Couplings help cut energy consumption - and carbon footprint

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This article from Abssac argues that something as apparently simple as a flexible shaft coupling can help manufacturers reduce energy consumption and, therefore, work towards the ideal of a carbon-neutral factory.

Couplings help cut energy consumption - and carbon footprintIn essence it is all down to how efficiently the coupling transmits the required torque through a given misalignment. Energy is lost in numerous ways, as couplings accommodate the three main shaft misalignments of angular, parallel or skewed.

In most shaft coupling designs the misalignment is taken up by a series of pins or sliding surfaces that transfer the load and torque as the coupling rotates. These couplings normally comprise many parts, all of which absorb energy as they move. However insignificant this energy loss may be when looked at singularly, when a factory has thousands of shaft couplings within its machinery, the total energy loss due to inefficiency can be quite substantial.

The helical beam coupling is an advanced design that generally exceeds the capabilities of common flexible shaft couplings. Since it is manufactured from one piece of material, there are no moving parts that slide or require movement as the shaft misalignments are simultaneously absorbed. The Helical coupling, by the nature of its design, is constant in its torque delivery and has low rail loads during rotation. It does not require lubrication and is silent during operation (noise being an indication of energy loss in other coupling designs).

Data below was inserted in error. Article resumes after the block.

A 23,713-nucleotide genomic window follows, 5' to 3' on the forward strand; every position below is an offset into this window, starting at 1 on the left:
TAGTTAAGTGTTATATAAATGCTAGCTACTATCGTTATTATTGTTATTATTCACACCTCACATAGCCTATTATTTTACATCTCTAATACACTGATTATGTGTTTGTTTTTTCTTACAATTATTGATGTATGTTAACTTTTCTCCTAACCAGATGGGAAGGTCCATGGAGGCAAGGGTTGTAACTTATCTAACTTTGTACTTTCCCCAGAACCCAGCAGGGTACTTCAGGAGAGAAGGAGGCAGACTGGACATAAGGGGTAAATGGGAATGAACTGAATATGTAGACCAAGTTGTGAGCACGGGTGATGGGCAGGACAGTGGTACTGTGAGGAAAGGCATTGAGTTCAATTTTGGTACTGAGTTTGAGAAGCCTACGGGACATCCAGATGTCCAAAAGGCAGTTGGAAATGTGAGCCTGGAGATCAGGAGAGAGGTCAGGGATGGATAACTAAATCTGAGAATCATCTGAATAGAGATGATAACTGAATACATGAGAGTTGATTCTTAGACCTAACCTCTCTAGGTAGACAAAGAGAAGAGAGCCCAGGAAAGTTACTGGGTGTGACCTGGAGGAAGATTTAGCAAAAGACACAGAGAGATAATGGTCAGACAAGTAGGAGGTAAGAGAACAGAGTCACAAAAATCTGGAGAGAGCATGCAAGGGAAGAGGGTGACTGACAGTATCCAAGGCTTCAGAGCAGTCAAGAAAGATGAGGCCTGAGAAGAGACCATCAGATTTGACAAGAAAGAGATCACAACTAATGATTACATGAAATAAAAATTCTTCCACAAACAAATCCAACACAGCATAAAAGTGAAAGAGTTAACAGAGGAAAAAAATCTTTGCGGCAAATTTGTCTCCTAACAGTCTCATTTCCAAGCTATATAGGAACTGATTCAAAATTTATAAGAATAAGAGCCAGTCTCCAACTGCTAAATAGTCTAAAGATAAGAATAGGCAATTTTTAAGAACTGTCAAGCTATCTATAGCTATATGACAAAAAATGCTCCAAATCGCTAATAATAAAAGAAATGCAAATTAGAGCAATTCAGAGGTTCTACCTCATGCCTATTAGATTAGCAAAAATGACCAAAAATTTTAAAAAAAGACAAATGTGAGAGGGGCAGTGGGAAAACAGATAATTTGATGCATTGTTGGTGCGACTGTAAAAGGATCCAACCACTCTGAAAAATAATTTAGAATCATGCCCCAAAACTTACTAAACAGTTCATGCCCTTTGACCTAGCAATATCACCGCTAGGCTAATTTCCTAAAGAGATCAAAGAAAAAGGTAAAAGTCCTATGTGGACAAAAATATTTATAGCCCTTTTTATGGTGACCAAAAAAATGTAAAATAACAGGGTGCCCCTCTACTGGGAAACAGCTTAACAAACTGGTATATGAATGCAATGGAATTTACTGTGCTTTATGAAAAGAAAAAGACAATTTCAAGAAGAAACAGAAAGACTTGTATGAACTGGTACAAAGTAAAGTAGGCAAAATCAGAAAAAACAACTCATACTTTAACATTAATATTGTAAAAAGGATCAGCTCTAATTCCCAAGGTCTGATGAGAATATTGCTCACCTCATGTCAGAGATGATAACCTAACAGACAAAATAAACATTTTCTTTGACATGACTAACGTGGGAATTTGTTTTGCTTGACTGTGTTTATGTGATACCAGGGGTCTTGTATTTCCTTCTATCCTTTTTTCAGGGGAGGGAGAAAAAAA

Tailored designs

For each helical beam coupling, the performance capability is determined by six major characteristics: flexure outside diameter, inside diameter, coil thickness, material, number of coils, and number of starts. By altering these characteristics, torque capacity, angular and parallel misalignment capabilities, and torsional stiffness rates can be modified to suit specific specifications. Uniquely, flexible shaft couplings can then be tailored to the application, saving energy in manufacturing and ensuring that the correct part for the application is supplied each time.

For example, why use a larger than required shaft coupling that will require a larger motor to drive or indeed stop? The fact that the helical beam coupling is extensively used in space programmes is a testament to its low energy requirements.

Chris Cattle of Abssac states: "Within the carbon-neutral factory, the total energy required to rotate many helical beam couplings would be significantly lower than the energy required to rotate other multipart coupling designs."

For more information about helical beam shaft couplings, go to

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